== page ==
. LOL We a bunch of lying effing trail riders too. Read your post and laughed.
One of the ladies who rides with us, and paid a steep price not long ago, rides a show type Welsh pony. She's a very petite, older lady. Learned to ride English style, in arenas. Switched to western, rides with a western type Tom Thumb bit (!!??!?)with an English posture in the saddle, and keeps her pony super COLLECTED the entire time we're on the trails! Pony struggles, tosses head a lot, but they somehow make it work. Last time she came out with us, the pony balked at a rain swollen creek, wanted to go one way to get across, rider over-corrected her to go the way the bigger horses had gone, Pony tap danced, tried to change directions, and it was over in two seconds - the lady panic snatched back on the reins, pony went straight up, and came right over on her side into the creek bank and the mud.
THANK GOODNESS our lady friend was okay, but shook and bruised up, banged up!!!! She told me later in the ride, somewhat nervously, that she really wished there were lessons to be taken on how to trail ride. God love her, she wants to do this, and we're there to help her all we can, but she's right - REAL trail riding isn't something you can learn in the controlled environment of an arena. There's no lessons you can take, really, except the type of Get out there and Do It sort, preferably with people who know what's up and can help you if you get in a jam. Anyway. Once we were back at camp and everyone had settled, we gently told her her first step is to learn to ride trails with a loose rein and trust her horse to know where to put her feet... and to get a different type of bit!
My friend who's gotten me started on this whole Camping with Horses type trail riding is also a barrel racer, her 7 year old daughter barrels races. She's in the saddle every. single. day. They don't wear helmets. None of us wear helmets. We respect the choices made by those who do, You do You, so all we ask is that the same is offered to us for choosing to not ride in a helmet.
She was contacted by her local trail rider association, she's very good friends with them, they asked if she'd be willing to come out and help them with a 'big trail ride'. Some people were coming up from the metro area, said they wanted to see what 'real' western trail riding was like. So... Coffee Mill lake/the Bois d'arc Trail Head was the location they wanted to try based on googling and reviews. Now... this is national grassland/forest. The trails are rated beginner to intermediate. MOST of the trails are sandy loam, but there are places that are red clay. There are lots of creek crossings - most are dry in the summer, some aren't. Water is shallow. There are some creek banks to climb, and some places going uphill that are 'stair stepped' by tree roots.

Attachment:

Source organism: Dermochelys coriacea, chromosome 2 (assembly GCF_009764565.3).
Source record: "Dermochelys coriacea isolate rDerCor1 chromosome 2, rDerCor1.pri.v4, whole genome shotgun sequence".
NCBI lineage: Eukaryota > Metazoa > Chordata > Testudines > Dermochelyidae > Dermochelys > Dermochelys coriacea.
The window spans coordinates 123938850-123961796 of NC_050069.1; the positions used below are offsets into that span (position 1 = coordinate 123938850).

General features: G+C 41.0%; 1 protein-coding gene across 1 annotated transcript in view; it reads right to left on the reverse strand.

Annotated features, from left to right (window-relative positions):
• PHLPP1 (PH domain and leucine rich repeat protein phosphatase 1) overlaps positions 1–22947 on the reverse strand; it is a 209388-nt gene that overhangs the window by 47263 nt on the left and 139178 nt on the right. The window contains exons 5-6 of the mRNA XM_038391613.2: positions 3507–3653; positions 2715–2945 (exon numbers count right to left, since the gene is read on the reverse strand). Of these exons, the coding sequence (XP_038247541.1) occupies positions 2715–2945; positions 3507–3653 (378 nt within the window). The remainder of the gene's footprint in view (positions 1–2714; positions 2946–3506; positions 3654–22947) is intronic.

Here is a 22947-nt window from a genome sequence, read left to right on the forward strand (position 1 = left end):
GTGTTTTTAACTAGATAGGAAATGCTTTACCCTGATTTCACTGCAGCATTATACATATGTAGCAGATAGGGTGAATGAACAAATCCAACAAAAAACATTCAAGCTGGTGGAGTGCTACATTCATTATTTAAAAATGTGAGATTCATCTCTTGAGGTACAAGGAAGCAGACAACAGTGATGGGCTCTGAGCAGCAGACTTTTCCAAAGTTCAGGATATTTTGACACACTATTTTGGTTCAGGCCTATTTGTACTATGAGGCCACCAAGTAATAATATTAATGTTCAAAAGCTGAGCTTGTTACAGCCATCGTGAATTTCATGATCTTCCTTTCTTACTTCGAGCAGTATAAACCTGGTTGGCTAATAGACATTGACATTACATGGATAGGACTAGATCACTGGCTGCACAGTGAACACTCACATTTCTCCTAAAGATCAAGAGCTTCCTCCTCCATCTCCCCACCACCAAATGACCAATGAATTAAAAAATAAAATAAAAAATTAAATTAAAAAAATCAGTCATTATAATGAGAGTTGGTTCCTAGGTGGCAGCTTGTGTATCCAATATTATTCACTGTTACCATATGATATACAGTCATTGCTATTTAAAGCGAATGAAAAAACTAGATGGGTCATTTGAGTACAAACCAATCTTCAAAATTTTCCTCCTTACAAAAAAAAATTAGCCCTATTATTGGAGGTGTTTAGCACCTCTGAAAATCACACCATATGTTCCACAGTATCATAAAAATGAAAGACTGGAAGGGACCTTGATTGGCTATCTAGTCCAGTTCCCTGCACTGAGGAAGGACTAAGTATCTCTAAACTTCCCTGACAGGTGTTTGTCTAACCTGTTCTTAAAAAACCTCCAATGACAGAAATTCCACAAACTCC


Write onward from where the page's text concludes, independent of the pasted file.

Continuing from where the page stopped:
The trails can be maintained, and they are very well taken care of and kept clean, but they cannot be widened by cutting any trees or brush. Trees that fall over the trail, if they can't be gone around, can be cut into blocks and laid aside.
So. Where they can get in, the trail riders are allowed to use a skid steer to keep the trail clean, but eventually it narrows down and the skid steer won't fit. Trees can't be cut to allow it to fit. From that point on, the trails narrow to something like cattle trails. Still very lovely place to ride, still very laid back, low effort riding.
This group rolls up in high dollar rigs,not a speck of dirt on their trucks. Horses are unloaded and the horses are PUMPED. They are HOT and READY WOO OUTSIDE LOOK AT THE GRASS! Most are riders who have never been outside an arena, nor have ridden western, but 'wanted to try it out'. They all have helmets and impact vests on.
Friend said the second the trails narrowed down (And that's about 15 minutes into it) folks started complaining. They were bashing her for no helmet, bashing her for being a bad mom because daughter wasn't in a helmet and vest (That kid rides barefoot, legs crossed in the saddle, on a palomino mare that's built like a sofa and is about as excitable as one). They were kvetching about how horrible the trails were, how difficult and in some places, scary, they were (??? que?), how there were creeks to cross, trees to go around, and how LOOONNNGGGGG the ride was (THAT complaint started about 30-45 minutes in. Lots of Are we There Yet?)
One lady, the one that had carped the most about the lack of helmets on the 7 year old, actually lost control of her OWN HORSE and nearly fell out of the saddle... was dangling with a death grip from the horn, one leg still draped over the saddle.... at a slow trot. 7 Year old had to kick her old Twinkie mare up, and collect the dangling, loose reins of the complainer-in-chief, and safe her bacon by slowing her horse down and helping her regain her seat. 7 year old then quipped: I see why you ride in a helmet! I would too if I were that bad. Wow! (She's... young and a little... forthright. Not a lot of filters at that age y'know?)
So, everyone was going to 'camp all weekend', but friend said when they got back, they gave a few terse thank yous, said This isn't for Us, loaded up and rolled right out. They've never heard from that group again. Come to find out, they were expecting a well manicured horse park with level, raked trails, no brush, and only expected a half hour to an hour ride on each trail (The shortest is 2-2.5 hours long, the longest is just south of a 4 hour rider) and most had never ridden outside of an arena environment before.